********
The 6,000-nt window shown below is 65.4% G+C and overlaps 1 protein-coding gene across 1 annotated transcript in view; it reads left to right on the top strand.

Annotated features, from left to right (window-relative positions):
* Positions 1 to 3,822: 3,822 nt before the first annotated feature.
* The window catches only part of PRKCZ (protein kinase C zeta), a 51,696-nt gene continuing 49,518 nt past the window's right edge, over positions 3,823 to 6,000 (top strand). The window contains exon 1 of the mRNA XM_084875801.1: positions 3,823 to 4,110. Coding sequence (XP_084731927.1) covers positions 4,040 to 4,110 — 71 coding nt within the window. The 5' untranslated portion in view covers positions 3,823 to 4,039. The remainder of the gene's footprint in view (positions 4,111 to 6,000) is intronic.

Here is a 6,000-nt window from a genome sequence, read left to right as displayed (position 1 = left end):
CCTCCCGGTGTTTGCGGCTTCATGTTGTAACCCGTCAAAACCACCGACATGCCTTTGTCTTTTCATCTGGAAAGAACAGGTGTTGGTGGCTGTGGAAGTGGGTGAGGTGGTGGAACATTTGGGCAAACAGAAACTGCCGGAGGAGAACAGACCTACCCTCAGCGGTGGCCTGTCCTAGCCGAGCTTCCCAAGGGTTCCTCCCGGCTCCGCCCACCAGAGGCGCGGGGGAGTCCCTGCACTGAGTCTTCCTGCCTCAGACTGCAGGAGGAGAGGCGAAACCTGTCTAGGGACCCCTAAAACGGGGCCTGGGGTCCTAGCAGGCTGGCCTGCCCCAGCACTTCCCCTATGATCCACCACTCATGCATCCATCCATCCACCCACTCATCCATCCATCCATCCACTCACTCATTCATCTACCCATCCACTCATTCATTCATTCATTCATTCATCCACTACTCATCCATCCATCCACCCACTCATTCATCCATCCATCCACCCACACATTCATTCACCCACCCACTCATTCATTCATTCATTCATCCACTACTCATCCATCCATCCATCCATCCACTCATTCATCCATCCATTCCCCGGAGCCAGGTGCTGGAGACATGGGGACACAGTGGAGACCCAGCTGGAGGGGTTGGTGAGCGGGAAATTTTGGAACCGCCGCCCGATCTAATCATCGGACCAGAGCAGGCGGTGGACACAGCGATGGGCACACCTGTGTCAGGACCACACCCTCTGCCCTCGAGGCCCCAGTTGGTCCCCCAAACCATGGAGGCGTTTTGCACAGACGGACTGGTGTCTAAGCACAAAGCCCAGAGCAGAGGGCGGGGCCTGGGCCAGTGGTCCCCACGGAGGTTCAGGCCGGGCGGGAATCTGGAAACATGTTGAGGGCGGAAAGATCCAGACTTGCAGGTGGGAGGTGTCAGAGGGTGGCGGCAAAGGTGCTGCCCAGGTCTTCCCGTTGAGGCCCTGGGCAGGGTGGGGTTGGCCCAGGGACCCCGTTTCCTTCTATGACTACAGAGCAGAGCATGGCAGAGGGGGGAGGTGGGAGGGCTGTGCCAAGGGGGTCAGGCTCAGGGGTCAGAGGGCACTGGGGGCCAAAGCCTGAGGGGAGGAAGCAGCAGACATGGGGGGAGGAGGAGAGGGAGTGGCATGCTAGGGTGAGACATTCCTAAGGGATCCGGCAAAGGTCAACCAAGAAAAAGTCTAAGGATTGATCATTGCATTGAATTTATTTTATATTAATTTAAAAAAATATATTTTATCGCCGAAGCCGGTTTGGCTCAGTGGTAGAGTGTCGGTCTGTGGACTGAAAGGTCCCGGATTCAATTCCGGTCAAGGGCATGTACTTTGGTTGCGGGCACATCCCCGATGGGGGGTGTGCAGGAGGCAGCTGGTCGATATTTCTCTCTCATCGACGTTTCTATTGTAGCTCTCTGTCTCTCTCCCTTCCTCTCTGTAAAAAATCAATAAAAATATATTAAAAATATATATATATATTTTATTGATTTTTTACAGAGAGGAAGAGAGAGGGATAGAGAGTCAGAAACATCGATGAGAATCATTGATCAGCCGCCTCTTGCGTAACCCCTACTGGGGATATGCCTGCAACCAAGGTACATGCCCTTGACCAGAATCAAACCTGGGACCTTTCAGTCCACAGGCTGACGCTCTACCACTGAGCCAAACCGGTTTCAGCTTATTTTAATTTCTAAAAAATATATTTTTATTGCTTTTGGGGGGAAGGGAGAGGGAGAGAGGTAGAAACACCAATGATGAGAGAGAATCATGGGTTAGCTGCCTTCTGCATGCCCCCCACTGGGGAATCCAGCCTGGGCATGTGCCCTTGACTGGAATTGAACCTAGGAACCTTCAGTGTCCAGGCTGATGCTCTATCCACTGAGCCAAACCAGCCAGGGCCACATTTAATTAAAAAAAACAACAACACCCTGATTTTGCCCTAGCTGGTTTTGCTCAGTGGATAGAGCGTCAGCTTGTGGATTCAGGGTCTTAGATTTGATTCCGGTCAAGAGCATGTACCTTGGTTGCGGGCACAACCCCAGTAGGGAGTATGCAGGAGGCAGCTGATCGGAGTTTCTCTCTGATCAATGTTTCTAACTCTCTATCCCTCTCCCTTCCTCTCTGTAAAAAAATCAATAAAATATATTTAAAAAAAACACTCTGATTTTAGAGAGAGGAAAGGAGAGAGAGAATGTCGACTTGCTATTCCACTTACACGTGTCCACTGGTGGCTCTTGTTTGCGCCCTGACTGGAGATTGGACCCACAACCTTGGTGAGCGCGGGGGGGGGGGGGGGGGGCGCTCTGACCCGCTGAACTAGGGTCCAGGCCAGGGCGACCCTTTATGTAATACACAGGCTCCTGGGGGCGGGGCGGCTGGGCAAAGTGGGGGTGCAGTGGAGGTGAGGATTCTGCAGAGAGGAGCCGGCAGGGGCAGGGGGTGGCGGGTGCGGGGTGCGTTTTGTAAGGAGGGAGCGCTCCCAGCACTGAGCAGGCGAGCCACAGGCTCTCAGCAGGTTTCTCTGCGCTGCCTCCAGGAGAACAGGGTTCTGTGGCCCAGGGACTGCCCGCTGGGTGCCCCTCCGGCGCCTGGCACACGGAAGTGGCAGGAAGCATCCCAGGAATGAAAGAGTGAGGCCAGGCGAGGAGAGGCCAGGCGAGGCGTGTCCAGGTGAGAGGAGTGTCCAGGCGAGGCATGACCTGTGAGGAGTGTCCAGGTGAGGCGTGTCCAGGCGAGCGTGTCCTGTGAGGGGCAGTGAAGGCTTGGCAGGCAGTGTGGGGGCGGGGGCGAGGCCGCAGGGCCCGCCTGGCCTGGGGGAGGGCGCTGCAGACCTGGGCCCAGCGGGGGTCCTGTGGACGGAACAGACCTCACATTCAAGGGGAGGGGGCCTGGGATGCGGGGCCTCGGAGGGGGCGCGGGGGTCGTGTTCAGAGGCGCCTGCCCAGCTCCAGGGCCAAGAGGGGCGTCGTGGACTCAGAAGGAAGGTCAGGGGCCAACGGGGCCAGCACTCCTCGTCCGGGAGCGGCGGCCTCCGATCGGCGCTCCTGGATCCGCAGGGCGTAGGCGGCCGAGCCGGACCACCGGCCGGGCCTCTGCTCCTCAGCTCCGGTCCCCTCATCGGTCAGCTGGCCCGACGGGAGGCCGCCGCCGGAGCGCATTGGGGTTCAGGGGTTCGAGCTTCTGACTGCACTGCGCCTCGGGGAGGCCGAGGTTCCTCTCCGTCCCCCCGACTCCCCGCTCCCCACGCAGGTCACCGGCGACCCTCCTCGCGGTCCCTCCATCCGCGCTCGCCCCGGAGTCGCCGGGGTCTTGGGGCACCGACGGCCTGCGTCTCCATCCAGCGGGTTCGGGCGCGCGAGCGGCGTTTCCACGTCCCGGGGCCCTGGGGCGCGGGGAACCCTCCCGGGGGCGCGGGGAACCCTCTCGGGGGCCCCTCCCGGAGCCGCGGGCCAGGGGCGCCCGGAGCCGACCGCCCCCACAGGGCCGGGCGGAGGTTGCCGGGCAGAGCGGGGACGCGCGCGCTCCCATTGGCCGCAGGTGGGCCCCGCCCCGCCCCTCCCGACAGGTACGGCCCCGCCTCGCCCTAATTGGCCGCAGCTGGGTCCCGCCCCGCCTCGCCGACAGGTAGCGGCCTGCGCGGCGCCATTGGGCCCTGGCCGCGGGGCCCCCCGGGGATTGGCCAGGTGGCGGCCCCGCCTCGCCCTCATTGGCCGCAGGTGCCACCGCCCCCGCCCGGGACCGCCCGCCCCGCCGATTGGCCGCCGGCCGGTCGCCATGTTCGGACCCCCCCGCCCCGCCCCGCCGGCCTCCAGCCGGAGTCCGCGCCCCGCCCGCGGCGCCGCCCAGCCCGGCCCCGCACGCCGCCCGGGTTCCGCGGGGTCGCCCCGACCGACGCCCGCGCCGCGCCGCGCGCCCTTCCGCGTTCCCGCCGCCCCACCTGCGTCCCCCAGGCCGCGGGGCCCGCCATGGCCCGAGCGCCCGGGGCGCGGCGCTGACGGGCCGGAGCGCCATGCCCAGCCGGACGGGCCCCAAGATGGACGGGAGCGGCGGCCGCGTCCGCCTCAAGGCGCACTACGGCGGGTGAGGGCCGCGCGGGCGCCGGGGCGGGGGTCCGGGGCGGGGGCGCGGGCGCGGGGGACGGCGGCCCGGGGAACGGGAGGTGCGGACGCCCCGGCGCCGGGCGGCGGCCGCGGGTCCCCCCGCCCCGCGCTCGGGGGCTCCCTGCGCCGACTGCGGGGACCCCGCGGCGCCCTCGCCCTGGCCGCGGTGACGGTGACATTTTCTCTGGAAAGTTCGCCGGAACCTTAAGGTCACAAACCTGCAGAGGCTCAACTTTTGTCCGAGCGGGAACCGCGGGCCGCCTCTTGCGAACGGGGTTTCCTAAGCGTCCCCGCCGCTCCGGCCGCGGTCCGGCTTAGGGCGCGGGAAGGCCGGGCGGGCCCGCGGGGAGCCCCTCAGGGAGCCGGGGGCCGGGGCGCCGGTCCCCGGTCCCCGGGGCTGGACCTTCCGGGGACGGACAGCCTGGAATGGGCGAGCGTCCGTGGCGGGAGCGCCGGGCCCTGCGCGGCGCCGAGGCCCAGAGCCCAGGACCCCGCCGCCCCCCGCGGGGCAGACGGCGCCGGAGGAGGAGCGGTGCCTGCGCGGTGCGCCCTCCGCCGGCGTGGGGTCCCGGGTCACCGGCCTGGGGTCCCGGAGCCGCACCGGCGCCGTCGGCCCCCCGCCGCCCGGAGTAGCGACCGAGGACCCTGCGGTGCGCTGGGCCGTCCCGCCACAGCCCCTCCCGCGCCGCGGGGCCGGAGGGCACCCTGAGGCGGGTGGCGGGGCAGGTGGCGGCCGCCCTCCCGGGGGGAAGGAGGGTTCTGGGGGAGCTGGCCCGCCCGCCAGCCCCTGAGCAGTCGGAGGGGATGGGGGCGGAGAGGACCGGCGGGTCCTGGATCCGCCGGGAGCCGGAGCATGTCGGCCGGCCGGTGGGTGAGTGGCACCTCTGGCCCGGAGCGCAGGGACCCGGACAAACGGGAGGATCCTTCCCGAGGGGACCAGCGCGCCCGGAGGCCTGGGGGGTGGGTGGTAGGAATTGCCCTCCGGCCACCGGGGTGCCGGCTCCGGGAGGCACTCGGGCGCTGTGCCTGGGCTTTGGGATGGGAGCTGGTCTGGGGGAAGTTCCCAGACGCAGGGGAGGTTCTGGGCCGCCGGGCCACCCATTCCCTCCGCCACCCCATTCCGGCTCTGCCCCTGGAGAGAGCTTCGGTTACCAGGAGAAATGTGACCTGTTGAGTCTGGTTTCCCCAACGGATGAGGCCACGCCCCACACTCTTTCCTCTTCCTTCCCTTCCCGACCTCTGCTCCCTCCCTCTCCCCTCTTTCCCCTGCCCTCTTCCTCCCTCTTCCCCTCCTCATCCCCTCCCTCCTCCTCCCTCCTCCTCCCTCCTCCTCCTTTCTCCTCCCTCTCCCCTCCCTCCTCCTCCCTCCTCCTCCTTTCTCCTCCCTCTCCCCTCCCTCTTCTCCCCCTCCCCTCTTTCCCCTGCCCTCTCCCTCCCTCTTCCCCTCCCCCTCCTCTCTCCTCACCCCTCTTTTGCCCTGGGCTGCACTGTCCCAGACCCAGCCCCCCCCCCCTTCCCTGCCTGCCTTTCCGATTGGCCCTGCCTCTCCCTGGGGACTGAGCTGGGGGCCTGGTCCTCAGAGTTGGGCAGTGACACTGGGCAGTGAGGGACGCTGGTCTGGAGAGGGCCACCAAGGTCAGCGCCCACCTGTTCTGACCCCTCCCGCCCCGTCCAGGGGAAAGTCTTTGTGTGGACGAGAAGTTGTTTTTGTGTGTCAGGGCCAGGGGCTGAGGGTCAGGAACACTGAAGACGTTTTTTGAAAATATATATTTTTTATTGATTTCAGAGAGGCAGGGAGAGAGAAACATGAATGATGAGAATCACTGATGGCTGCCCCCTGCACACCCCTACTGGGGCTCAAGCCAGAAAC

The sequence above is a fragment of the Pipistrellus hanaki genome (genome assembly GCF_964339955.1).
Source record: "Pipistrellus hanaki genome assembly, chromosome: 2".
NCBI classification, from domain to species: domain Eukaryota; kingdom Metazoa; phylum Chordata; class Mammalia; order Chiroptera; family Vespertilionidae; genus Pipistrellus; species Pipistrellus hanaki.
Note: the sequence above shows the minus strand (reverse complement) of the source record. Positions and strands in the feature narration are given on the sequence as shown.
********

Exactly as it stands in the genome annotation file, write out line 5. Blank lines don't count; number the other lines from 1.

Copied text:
Here is a 6,000-nt window from a genome sequence, read left to right as displayed (position 1 = left end):